Sometimes a 2-, 3- or regular 4-ply just won’t do. I want a meaty yarn, something that is full of texture on its own, but not crazy texture or an art yarn.
That’s when I spin cable and crepe yarns. Both are multiple plies, plied in two directions. Some spinners called them layered plies. They are both very round yarns with lots of surface texture.
L: cable yarn, R: crepe yarn
A basic crepe yarn is a 3-ply yarn made with a 2-ply and a singles. The 2-ply is spun Z in the singles and over plied S. The single is spun S with enough twist to make a regular balanced ply and plied Z with the original 2-ply. The yarn looks bubbly when it’s finished. The single traps the 2-ply which pushes out between the singles as it untwists and expands on its second ply.
A basic cable yarn is two 2-ply yarns spun Z in the singles and overplied S in the first ply then plied together Z to finish. The yarn looks pebbly, like a bridge cable. On the second ply, the two 2-ply yarns lock together and bloom.
L: cable yarn, R: crepe yarn
If you break apart cable and crepe yarns visually they look like this. Cable yarn:
Two 2-ply yarns with singles spun Z, plied S with lots of over twist, then plied together Z to finish.]
Make 2 yarns, an S-spun singles and a 2-ply with singles spun Z, plied S with lots of overtwist, then ply the two yarns together Z.
There are two keys to making wonderfully textured crepe and cable yarns: overtwist in the first ply and light twist in the final ply. Every time a crepe or cable yarn has gone wrong for me, the problem was in one of those two spots.
The first ply needs to be overplied. If your first ply doesn’t have enough overtwist, the yarn won’t pop into the delightful crepe or cable structure; it will just untwist and look like parallel yarns.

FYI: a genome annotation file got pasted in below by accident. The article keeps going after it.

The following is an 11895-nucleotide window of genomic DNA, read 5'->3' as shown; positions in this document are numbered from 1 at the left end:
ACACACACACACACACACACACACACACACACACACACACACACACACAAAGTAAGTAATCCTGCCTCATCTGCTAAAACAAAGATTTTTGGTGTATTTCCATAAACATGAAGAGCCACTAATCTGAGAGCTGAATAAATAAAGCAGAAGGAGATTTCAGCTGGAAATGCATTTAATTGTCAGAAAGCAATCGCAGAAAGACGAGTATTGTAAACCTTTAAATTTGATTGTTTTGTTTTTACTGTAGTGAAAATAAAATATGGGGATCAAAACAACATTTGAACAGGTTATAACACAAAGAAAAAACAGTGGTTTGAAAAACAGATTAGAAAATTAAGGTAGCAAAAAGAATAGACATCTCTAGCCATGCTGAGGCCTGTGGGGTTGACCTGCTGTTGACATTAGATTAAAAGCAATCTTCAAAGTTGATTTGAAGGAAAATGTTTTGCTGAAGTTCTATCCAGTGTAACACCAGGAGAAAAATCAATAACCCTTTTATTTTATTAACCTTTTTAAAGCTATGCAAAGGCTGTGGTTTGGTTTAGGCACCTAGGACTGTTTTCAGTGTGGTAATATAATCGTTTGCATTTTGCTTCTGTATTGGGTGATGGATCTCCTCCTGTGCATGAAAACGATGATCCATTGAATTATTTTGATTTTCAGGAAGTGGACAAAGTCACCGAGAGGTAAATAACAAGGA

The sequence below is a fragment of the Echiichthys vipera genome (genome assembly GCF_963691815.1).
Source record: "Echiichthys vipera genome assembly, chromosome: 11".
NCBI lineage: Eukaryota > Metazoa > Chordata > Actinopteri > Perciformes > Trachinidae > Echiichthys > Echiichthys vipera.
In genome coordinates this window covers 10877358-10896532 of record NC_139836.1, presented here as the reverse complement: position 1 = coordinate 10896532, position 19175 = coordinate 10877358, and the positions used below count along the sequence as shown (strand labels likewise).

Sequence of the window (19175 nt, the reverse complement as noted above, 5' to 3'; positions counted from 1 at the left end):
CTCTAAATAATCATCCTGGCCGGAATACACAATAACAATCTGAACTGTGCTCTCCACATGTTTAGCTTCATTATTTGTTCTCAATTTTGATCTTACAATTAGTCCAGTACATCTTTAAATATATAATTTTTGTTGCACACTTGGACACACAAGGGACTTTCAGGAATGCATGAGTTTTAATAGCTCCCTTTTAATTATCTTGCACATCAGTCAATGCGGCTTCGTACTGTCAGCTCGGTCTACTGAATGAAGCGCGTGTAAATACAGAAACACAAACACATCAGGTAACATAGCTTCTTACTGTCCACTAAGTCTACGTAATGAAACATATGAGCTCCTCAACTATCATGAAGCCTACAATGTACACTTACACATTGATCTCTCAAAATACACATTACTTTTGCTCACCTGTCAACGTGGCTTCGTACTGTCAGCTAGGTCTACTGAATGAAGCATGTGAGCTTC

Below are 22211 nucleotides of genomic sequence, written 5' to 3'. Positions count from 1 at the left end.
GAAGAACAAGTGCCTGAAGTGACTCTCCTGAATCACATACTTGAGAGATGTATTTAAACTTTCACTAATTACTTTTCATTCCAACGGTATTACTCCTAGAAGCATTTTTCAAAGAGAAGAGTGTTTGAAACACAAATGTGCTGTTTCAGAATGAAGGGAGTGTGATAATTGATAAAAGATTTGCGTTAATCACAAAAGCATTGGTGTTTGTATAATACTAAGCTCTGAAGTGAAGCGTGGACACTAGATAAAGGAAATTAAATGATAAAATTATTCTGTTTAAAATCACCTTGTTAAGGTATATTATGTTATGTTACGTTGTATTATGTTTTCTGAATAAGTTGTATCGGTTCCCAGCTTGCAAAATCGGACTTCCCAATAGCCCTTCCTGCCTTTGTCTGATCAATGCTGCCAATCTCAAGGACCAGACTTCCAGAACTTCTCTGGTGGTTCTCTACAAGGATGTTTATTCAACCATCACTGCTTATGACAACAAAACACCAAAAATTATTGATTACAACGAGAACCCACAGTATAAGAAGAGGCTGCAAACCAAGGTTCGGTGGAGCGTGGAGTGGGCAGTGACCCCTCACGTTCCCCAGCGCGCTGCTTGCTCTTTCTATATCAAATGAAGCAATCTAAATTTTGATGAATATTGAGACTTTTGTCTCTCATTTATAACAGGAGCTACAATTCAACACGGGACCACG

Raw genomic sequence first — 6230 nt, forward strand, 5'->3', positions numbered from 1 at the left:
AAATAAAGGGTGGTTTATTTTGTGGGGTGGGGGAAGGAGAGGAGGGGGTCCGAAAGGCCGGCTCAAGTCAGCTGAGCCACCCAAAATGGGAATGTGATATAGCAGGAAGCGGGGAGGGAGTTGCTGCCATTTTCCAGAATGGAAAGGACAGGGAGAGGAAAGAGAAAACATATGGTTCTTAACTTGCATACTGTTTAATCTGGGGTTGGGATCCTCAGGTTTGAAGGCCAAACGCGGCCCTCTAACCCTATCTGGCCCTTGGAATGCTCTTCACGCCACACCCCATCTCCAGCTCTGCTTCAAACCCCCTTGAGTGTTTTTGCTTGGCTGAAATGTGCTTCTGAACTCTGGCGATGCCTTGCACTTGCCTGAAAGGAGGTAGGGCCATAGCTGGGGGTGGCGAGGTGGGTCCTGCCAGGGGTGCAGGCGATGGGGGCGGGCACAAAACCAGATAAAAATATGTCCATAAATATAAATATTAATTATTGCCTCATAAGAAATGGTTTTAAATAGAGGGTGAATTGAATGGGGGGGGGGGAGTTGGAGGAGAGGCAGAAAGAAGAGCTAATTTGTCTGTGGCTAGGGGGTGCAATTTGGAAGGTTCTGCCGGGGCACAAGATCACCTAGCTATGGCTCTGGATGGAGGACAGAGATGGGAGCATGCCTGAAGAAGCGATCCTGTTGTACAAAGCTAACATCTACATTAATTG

L: double the ply twist, R: balanced ply
I put in double the ply twist I would use for a balanced 2-ply yarn in my first ply. I use a whorl a size or two smaller than the one I would use to make a balanced 2-ply. If you ply for a cable or crepe and realize that your first ply isn’t plied enough, you can always run it through your wheel again on the same setting, adding more ply twist. The first ply needs all of that twist because it will get untwisted on the second ply layer.
Cable yarn with a loose first ply
I am always surprised at how little twist the second ply needs. I think part of it is that I’ve just plied the snot out of the first ply, but the second ply needs a very light touch. You will see when it locks into a cable or crepe structure. You can practice looking for the pop by doing ply-back samples while making your first set of plies.
Cable yarn ply back sample
Here’s just how little twist I used for my second plies for the yarns in this article. For my first overtwisted ply, I went down a whorl size from the whorl I used to spin my singles. I figured out that a balanced yarn would take 3 treadle counts, so I put in 6 treadle counts to make it over twisted. For my second ply, I went back up a whorl size to the same whorl I used to spin my singles and used between 2 and 3 treadles to make my texture pop. That’s not a lot of twist.
If there is too much twist in the second ply, both your crepe and cable yarns will look smooshed with no texture at all.
Here’s a peek at the good bad and ugly of twist with cables and crepes.
Cable yarns, left: too much second ply twist, center: a yarn with a good amount of twist in both plies, right: too little twist in the first ply
Crepe yarns, left: too much second ply twist, center: a yarn with a good amount of twist in both plies, right: too little twist in the first ply.
Getting basic cable and crepe yarns under your spinning-skills belt is just the first step with these textured yarns. These are some of the most fun yarns to play with, mixing color and varying sizes of yarns in the plies.
ABOUT THE AUTHOR
Jillian Moreno is the editor of Knittyspin. She's on the Editorial Advisory board for PLY Magazine. She lives in a house packed with fiber and books.
Be warned, she's a morning person and is disgustingly chipper before 9 am.